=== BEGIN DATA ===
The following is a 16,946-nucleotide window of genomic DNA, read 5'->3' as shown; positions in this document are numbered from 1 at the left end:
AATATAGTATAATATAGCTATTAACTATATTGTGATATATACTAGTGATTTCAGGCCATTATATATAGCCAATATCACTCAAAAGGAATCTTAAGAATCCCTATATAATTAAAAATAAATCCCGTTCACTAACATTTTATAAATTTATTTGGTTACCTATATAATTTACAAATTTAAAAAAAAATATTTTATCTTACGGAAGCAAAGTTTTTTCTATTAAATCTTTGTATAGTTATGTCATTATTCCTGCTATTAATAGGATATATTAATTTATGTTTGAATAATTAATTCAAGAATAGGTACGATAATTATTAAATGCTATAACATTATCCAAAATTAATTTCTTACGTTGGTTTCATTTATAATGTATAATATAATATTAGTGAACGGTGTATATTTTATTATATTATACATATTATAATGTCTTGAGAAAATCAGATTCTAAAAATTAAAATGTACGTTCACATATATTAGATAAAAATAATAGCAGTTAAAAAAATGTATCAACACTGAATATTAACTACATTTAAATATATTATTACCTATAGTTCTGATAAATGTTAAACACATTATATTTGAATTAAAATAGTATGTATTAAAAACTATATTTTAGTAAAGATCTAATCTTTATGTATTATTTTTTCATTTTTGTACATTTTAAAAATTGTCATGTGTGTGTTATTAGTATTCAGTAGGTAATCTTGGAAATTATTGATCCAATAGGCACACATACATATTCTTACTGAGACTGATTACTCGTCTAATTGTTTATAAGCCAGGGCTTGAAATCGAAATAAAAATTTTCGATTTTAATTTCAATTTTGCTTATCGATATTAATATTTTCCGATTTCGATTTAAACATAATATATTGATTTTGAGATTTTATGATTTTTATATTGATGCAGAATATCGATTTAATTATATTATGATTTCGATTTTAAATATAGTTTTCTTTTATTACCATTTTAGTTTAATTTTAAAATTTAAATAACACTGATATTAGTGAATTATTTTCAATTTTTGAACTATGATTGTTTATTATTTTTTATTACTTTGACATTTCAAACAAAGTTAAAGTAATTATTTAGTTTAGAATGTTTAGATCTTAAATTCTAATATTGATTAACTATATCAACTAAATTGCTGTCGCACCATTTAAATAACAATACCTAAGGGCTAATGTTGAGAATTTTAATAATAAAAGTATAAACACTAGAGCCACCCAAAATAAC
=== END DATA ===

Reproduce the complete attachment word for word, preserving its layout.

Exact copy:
The following is a 16,946-nucleotide window of genomic DNA, read 5'->3' as shown; positions in this document are numbered from 1 at the left end:
AATATAGTATAATATAGCTATTAACTATATTGTGATATATACTAGTGATTTCAGGCCATTATATATAGCCAATATCACTCAAAAGGAATCTTAAGAATCCCTATATAATTAAAAATAAATCCCGTTCACTAACATTTTATAAATTTATTTGGTTACCTATATAATTTACAAATTTAAAAAAAAATATTTTATCTTACGGAAGCAAAGTTTTTTCTATTAAATCTTTGTATAGTTATGTCATTATTCCTGCTATTAATAGGATATATTAATTTATGTTTGAATAATTAATTCAAGAATAGGTACGATAATTATTAAATGCTATAACATTATCCAAAATTAATTTCTTACGTTGGTTTCATTTATAATGTATAATATAATATTAGTGAACGGTGTATATTTTATTATATTATACATATTATAATGTCTTGAGAAAATCAGATTCTAAAAATTAAAATGTACGTTCACATATATTAGATAAAAATAATAGCAGTTAAAAAAATGTATCAACACTGAATATTAACTACATTTAAATATATTATTACCTATAGTTCTGATAAATGTTAAACACATTATATTTGAATTAAAATAGTATGTATTAAAAACTATATTTTAGTAAAGATCTAATCTTTATGTATTATTTTTTCATTTTTGTACATTTTAAAAATTGTCATGTGTGTGTTATTAGTATTCAGTAGGTAATCTTGGAAATTATTGATCCAATAGGCACACATACATATTCTTACTGAGACTGATTACTCGTCTAATTGTTTATAAGCCAGGGCTTGAAATCGAAATAAAAATTTTCGATTTTAATTTCAATTTTGCTTATCGATATTAATATTTTCCGATTTCGATTTAAACATAATATATTGATTTTGAGATTTTATGATTTTTATATTGATGCAGAATATCGATTTAATTATATTATGATTTCGATTTTAAATATAGTTTTCTTTTATTACCATTTTAGTTTAATTTTAAAATTTAAATAACACTGATATTAGTGAATTATTTTCAATTTTTGAACTATGATTGTTTATTATTTTTTATTACTTTGACATTTCAAACAAAGTTAAAGTAATTATTTAGTTTAGAATGTTTAGATCTTAAATTCTAATATTGATTAACTATATCAACTAAATTGCTGTCGCACCATTTAAATAACAATACCTAAGGGCTAATGTTGAGAATTTTAATAATAAAAGTATAAACACTAGAGCCACCCAAAATAAC